A week after the night she chases but fails to catch a mysterious trespasser outside her town house, some unknown party texts Tempe four images of a corpse that looks as if it’s been chewed by wild hogs, because it has been. Showboat Medical Examiner Margot Heavner makes it clear that, breaking with her department’s earlier practice (The Bone Collection, 2016, etc.), she has no intention of calling in Tempe as a consultant and promptly identifies the faceless body herself as that of a young Asian man. Nettled by several errors in Heavner’s analysis, and even more by her willingness to share the gory details at a press conference, Tempe launches her own investigation, which is not so much off the books as against the books. Heavner isn’t exactly mollified when Tempe, aided by retired police detective Skinny Slidell and a host of experts, puts a name to the dead man. But the hints of other crimes Tempe’s identification uncovers, particularly crimes against children, spur her on to redouble her efforts despite the new M.E.’s splenetic outbursts. Before he died, it seems, Felix Vodyanov was linked to a passenger ferry that sank in 1994, an even earlier U.S. government project to research biological agents that could control human behavior, the hinky spiritual retreat Sparkling Waters, the dark web site DeepUnder, and the disappearances of at least four schoolchildren, two of whom have also turned up dead. And why on earth was Vodyanov carrying Tempe’s own contact information? The mounting evidence of ever more and ever worse skulduggery will pull Tempe deeper and deeper down what even she sees as a rabbit hole before she confronts a ringleader implicated in “Drugs. Fraud. Breaking and entering. Arson. Kidnapping. How does attempted murder sound?”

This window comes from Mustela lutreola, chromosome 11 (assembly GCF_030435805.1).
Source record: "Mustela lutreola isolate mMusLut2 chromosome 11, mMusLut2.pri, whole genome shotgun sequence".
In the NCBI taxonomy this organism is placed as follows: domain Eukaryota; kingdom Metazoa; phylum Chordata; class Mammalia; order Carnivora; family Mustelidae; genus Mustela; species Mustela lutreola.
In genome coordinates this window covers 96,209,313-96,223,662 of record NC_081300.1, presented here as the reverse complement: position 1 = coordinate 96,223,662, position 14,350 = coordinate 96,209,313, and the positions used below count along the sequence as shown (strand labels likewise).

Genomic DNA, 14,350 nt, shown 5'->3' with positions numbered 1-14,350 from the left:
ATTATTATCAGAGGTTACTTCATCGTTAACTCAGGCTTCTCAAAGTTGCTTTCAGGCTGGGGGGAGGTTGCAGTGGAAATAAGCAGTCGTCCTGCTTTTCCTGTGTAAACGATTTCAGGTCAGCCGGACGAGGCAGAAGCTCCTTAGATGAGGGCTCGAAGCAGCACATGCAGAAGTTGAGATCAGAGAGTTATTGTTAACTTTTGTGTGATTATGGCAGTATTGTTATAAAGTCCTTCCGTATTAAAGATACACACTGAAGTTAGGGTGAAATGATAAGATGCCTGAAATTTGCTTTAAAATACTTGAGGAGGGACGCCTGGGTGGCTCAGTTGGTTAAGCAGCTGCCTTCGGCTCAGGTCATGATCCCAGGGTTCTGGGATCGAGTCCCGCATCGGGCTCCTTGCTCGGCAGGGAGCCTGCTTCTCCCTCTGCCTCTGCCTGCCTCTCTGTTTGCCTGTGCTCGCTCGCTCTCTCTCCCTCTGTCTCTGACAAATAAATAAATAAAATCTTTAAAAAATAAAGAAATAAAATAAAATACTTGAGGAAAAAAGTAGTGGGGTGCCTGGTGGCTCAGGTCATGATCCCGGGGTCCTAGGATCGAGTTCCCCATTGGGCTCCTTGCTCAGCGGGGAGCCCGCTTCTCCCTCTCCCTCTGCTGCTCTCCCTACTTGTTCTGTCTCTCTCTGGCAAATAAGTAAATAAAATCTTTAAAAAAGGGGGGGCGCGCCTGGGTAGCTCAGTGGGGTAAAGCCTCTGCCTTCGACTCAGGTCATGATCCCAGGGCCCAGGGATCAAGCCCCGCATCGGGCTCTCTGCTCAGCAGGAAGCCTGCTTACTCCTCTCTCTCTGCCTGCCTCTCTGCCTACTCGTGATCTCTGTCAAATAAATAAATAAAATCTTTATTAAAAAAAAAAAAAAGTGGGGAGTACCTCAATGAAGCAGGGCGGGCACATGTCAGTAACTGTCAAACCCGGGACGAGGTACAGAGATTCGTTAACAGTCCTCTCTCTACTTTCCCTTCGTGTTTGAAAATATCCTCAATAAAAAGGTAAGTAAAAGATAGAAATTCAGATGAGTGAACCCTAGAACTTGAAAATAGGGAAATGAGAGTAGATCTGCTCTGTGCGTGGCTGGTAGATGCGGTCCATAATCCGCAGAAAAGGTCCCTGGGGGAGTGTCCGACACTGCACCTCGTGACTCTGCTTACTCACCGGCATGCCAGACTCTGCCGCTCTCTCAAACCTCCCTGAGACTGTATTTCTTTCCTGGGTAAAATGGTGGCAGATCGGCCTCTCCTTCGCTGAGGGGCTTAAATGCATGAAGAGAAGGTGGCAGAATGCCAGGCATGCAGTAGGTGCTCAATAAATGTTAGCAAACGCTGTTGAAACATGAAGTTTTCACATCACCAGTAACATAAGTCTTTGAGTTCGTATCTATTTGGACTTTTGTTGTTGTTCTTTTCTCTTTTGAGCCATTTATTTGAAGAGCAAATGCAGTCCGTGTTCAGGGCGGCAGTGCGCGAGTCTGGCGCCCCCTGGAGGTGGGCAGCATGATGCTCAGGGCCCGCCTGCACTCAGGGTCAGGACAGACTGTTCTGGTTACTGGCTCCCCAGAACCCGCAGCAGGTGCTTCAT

Forget about solving all these crimes; the signal triumph here is (spoiler) the heroine’s survival.

Pub Date: March 17, 2020

ISBN: 978-1-9821-3888-2

Page Count: 352

Publisher: Scribner

Review Posted Online: Dec. 23, 2019

Kirkus Reviews Issue: Jan. 15, 2020

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A suspenseful, professional-grade north country procedural whose heroine, a deft mix of compassion and attitude, would be...

BADLANDS

Box takes another break from his highly successful Joe Pickett series (Stone Cold, 2014, etc.) for a stand-alone about a police detective, a developmentally delayed boy, and a package everyone in North Dakota wants to grab.

Cassandra Dewell can’t leave Montana’s Lewis and Clark County fast enough for her new job as chief investigator for Jon Kirkbride, sheriff of Bakken County. She leaves behind no memories worth keeping: her husband is dead, her boss has made no bones about disliking her, and she’s looking forward to new responsibilities and the higher salary underwritten by North Dakota’s sudden oil boom. But Bakken County has its own issues. For one thing, it’s cold—a whole lot colder than the coldest weather Cassie’s ever imagined. For another, the job she turns out to have been hired for—leading an investigation her new boss doesn’t feel he can entrust to his own force—makes her queasy. The biggest problem, though, is one she doesn’t know about until it slaps her in the face. A fatal car accident that was anything but accidental has jarred loose a stash of methamphetamines and cash that’s become the center of a battle between the Sons of Freedom, Bakken County’s traditional drug sellers, and MS-13, the Salvadorian upstarts who are muscling in on their territory. It’s a setup that leaves scant room for law enforcement officers or for Kyle Westergaard, the 12-year-old paperboy damaged since birth by fetal alcohol syndrome, who’s walked away from the wreck with a prize all too many people would kill for.

A suspenseful, professional-grade north country procedural whose heroine, a deft mix of compassion and attitude, would be welcome to return and tie up the gaping loose end Box leaves. The unrelenting cold makes this the perfect beach read.

Pub Date: July 28, 2015

ISBN: 978-0-312-58321-7

Page Count: 272

Publisher: Minotaur

Review Posted Online: April 22, 2015

Kirkus Reviews Issue: May 15, 2015